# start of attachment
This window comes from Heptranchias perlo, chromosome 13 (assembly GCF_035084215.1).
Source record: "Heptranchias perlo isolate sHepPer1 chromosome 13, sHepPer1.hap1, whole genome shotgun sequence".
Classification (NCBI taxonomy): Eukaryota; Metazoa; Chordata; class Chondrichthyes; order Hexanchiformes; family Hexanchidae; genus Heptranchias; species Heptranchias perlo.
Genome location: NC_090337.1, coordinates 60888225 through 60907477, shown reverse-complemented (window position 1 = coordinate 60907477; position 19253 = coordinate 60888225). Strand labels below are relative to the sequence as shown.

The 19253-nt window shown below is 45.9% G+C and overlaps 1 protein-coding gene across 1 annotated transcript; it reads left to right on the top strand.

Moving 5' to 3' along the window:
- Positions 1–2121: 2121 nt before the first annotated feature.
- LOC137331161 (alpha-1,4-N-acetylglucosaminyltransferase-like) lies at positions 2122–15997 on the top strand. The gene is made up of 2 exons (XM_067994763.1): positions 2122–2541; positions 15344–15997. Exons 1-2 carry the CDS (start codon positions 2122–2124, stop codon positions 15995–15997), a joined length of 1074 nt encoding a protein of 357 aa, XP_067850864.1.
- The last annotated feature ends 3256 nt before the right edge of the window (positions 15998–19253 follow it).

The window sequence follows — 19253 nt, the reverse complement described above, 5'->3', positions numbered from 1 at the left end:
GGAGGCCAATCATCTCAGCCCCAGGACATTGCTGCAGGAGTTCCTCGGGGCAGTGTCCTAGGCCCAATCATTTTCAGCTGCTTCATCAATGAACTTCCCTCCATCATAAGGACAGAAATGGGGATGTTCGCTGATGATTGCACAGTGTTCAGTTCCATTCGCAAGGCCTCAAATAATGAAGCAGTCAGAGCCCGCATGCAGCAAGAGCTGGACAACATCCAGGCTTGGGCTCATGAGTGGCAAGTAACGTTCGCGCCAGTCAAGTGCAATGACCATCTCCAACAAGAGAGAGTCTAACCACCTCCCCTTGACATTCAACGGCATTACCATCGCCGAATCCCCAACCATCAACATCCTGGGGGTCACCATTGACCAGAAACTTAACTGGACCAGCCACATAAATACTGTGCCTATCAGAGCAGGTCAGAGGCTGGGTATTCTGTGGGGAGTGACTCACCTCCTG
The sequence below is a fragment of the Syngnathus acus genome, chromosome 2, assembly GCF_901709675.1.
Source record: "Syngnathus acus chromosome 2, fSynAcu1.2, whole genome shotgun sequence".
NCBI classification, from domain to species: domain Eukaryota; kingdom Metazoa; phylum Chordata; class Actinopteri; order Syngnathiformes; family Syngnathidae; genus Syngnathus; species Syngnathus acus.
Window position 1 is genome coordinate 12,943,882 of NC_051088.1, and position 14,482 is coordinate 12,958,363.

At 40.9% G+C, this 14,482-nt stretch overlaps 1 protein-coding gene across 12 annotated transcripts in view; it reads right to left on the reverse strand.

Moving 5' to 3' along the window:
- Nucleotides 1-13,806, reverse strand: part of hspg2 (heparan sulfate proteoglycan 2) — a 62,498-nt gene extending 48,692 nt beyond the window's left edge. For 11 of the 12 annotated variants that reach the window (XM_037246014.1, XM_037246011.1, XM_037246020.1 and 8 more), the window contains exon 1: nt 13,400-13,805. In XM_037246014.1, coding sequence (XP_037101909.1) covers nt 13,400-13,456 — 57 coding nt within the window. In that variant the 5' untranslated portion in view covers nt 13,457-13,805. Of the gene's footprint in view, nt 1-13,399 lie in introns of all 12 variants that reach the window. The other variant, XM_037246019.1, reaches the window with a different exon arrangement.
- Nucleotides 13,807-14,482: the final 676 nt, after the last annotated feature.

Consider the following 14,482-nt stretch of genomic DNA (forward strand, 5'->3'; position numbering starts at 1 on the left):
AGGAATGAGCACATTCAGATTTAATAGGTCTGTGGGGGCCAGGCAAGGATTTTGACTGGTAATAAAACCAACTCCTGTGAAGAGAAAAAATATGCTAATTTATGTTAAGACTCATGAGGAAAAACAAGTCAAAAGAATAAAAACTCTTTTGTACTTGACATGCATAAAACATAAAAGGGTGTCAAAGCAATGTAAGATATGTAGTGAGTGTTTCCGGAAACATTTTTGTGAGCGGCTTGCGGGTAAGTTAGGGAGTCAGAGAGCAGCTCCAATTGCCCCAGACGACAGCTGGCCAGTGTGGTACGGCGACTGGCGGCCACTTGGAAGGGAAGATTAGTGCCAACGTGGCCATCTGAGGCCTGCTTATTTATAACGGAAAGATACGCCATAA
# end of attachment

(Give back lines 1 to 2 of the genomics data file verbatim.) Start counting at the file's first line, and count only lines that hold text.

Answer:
This window comes from Heptranchias perlo, chromosome 13 (assembly GCF_035084215.1).
Source record: "Heptranchias perlo isolate sHepPer1 chromosome 13, sHepPer1.hap1, whole genome shotgun sequence".